2019 #JEIMathOlympiad winners announced!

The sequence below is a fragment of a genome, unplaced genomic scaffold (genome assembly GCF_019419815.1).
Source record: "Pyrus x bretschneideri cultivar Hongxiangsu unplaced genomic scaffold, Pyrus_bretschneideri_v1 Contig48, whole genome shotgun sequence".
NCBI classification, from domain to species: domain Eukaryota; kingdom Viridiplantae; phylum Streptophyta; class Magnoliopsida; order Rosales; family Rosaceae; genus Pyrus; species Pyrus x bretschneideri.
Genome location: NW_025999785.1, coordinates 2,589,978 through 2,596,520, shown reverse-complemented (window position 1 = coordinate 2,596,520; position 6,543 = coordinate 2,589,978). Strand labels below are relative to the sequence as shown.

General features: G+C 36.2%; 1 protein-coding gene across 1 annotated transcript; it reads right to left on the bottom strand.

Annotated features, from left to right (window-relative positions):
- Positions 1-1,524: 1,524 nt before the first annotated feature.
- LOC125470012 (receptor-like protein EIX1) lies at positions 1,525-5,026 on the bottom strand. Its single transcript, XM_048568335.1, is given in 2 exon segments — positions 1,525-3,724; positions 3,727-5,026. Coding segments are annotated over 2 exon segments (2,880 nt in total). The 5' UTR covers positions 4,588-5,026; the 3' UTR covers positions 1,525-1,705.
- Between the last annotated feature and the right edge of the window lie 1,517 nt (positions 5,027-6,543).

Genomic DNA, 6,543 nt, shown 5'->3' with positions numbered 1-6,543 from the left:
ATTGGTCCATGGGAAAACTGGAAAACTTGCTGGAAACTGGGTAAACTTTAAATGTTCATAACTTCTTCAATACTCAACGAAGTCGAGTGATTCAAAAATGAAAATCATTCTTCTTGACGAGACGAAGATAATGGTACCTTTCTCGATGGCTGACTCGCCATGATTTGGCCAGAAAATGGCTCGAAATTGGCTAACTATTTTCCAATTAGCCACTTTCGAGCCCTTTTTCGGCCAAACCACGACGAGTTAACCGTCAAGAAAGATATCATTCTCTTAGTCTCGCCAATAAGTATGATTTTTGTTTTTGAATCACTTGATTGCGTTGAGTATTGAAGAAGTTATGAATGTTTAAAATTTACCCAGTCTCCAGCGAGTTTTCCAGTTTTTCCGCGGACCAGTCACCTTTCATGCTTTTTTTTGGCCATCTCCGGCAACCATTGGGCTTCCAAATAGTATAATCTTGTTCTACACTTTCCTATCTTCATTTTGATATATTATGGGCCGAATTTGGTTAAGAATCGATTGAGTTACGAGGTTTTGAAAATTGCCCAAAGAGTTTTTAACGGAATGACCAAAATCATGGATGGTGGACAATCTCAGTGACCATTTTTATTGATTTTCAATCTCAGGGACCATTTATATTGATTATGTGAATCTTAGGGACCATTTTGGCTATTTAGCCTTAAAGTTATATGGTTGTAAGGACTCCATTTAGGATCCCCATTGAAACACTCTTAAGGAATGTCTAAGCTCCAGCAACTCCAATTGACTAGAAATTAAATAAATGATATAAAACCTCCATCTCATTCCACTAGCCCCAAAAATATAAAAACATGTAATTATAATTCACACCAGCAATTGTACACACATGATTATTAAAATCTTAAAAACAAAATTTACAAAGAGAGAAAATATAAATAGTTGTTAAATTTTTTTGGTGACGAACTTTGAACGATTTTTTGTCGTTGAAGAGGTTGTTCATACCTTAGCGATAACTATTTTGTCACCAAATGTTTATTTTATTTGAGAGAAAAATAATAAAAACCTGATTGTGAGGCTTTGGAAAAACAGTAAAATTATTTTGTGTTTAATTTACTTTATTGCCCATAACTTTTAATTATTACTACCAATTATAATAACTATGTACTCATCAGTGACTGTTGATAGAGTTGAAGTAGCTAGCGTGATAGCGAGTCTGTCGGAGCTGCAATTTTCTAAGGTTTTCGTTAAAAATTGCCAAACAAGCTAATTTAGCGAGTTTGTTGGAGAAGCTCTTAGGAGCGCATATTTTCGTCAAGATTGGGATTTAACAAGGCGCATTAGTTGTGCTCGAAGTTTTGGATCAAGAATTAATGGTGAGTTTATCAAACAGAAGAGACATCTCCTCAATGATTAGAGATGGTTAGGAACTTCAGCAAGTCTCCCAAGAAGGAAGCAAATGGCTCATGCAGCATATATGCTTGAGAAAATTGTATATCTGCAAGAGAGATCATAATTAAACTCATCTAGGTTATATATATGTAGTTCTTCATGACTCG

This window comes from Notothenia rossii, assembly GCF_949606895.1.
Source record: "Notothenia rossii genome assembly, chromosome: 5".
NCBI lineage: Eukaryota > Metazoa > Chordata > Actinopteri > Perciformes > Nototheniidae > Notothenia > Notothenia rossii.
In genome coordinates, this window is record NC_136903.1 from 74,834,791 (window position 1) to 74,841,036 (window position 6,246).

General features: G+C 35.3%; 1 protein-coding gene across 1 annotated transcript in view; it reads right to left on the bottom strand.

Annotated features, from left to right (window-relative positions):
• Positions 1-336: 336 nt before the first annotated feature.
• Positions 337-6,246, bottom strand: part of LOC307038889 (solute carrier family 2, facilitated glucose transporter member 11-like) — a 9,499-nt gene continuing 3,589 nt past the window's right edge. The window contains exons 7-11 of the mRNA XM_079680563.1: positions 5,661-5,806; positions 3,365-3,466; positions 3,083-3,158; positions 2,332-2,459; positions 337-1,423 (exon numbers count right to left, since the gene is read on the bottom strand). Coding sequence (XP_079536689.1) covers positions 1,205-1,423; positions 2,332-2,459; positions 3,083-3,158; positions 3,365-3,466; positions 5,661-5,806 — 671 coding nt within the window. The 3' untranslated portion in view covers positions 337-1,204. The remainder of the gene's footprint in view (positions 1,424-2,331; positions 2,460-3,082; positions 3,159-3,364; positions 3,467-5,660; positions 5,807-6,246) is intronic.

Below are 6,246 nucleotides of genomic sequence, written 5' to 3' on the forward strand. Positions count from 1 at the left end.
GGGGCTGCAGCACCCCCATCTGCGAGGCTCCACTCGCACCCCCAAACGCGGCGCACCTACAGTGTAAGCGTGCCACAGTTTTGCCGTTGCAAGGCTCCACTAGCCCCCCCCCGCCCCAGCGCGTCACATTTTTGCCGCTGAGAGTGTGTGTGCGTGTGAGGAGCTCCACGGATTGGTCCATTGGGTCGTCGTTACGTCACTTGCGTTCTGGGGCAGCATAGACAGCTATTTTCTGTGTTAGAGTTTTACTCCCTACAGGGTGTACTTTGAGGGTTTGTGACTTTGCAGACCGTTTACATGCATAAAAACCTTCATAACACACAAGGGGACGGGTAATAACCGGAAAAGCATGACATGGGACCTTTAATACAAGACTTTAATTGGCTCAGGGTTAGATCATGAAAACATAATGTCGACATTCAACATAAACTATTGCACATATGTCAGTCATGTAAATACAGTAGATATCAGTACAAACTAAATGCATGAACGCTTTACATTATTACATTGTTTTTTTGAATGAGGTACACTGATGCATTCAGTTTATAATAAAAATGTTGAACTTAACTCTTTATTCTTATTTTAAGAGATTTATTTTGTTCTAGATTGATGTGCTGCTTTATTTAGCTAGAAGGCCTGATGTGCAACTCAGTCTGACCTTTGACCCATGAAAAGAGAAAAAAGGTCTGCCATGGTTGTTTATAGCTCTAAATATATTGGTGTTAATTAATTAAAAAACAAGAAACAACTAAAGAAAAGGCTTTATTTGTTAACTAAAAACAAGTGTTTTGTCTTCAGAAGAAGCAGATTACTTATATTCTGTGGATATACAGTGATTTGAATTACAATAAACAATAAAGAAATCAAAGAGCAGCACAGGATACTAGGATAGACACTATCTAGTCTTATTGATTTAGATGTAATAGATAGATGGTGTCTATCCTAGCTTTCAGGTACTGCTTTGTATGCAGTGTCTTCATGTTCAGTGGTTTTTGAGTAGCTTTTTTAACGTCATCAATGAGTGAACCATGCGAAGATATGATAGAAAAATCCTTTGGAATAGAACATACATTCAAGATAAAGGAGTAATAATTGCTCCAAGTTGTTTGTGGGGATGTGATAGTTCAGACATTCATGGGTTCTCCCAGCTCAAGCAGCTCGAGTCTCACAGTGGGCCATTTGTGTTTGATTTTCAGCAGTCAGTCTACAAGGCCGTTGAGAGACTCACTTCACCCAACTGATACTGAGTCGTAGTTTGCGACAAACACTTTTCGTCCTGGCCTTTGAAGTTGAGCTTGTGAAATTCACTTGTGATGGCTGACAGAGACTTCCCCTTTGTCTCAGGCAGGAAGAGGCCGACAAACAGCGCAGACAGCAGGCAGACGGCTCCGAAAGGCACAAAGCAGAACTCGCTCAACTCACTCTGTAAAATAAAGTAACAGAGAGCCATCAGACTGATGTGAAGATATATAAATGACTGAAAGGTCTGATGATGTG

We want to congratulate everyone who participated in this year's contest. JEI is proud to announce this year's Math Olympiad grand-prize winner, 1st, 2nd, and 3rd-place winners by grade, as well as those who were awarded for their merit. We encourage all JEI students to continue practicing their math skills and challenge themselves every day! Grand Prize Winner (8th Grade): David Lee (Austin, TX) EAST COAST WINNERS: 1st Grade: 1st: Ian Schlicht (Eagan, MN) 2nd: David Seok (Cresskill-Tenafly, NJ) 3rd: Ashkan Ahmed (Hillsborough, NJ) 2nd Grade: 1st: Victor Xu (Warren, NJ) 2nd: Sidharth Tumu (Parsippany-East, NJ) 3rd: Paravi Jain (Old Bridge, NJ) Award of Merit: Sahasra Chennady (Cumming, GA), Ved Jhunjhunwala (South Plainfield, NJ), Kavya Mehta (North Edison, NJ) 3rd Grade: 1st: Arusha Bhargava (Hillsborough, NJ) 2nd: Sribala Arunachalam (Cary, NC) 3rd: Ishanth Movva (Cary, NC) Award of Merit: Aryan Mittal (North Edison, NJ), Myra Vankar (Princeton, NJ), Connor Li (Livingston, NJ) 4th Grade: 1st: Sathvik Kasarla (Bedminster, NJ) 2nd: Anish Krishna (North Edison, NJ) 3rd: Haripriya Arulprakasam (Eagan, MN) 5th Grade: 1st: Aryan Ahire (North Edison, NJ) 2nd: Ryan Zhu (Livingston, NJ) 3rd: Aaditya Mittal (North Edison, NJ) 6th Grade: 1st: Ishan Raghavenda (Princeton, NJ) 2nd: William Jin (Princeton, NJ) 3rd: Gurkeerat Singh (North Edison, NJ) Award of Merit: Swathi Bodduluri (Levittown, PA) 7th Grade: 1st: Saaketh Ananthoju (Levittown, PA) 2nd: Kevin Ha (Livingston, NJ) 3rd: Ashwin Guda (Levittown, PA) 8th Grade: 1st: Jack Xu (Livingston, NJ) 2nd: Ashrith Athmaram (East Brunswick, NJ) 3rd: Mishty Mishra (Levittown, PA) WEST COAST WINNERS: 1st Grade: 1st: Koyel Das (East Fremont, CA) 2nd (tie): Aadi Dixit (Union City, CA) 2nd (tie): Arya Kantamaneni (East Fremont, CA) 2nd (tie): Danielle Manford (Folsom, CA) Award of Merit: Colin Seungwon Cho (Austin, TX), Sritan Kudaravalli (South San Jose, CA) 2nd Grade: 1st: Thaman Venigalla (Milpitas, CA) 2nd (tie): Anika Chaurasia (East Fremont, CA) 2nd (tie): Elaine Gu (Dublin, CA) Award of Merit: Ananya Ganji (East Fremont, CA), Tanush Kondragunta (East Fremont, CA), Claire Moon (Austin, TX), Amrutha Padmaraju (South San Jose, CA), Sriya Ailnani (Austin, TX), Atiksh Jena (Cupertino, CA), Sania Pandya (East Fremont, CA), Sanvi Sharma (East Fremont, CA) 3rd Grade: 1st: Anthony Wan (East Fremont, CA) 2nd: Varun Harith (Austin, TX) 3rd: Nikhil Srinivasan (San Diego, CA) 3rd (tie): Sudhish Siddan (San Ramon, CA) Award of Merit: Spoorthi Madhava (San Ramon, CA), Akhil Gupta (Folsom, CA), Diya Sharma (Folsom, CA), Kenneth Kwon (Austin, TX) 4th Grade: 1st: Sanjay Harikumar (East Fremont, CA) 2nd: Arjun Thakur (East Fremont, CA) 3rd: Benjamin Oh (East Fremont, CA) Award of Merit: Mihir Das (East Fremont, CA) 5th Grade: 1st: Allen John (Pleasanton, CA) 2nd: Ritvik Urkude (Pleasanton, CA) 3rd: Hiresh Siddan (San Ramon, CA) 6th Grade: 1st: Julian Yang (San Diego, CA) 2nd (tie): Tvishi Medathana (East Fremont, CA) 2nd (tie): Mahathi Harith (Austin, TX) 7th Grade: 1st: Claire Shin (San Diego, CA) 2nd: Minseo Kwon (San Diego, CA) 8th Grade: 1st: Alicia Shin (San Diego, CA) 2nd: Yeonsoo Kang (Coquitlam, CAN) CONGRATULATIONS TO ALL OF OUR WINNERS!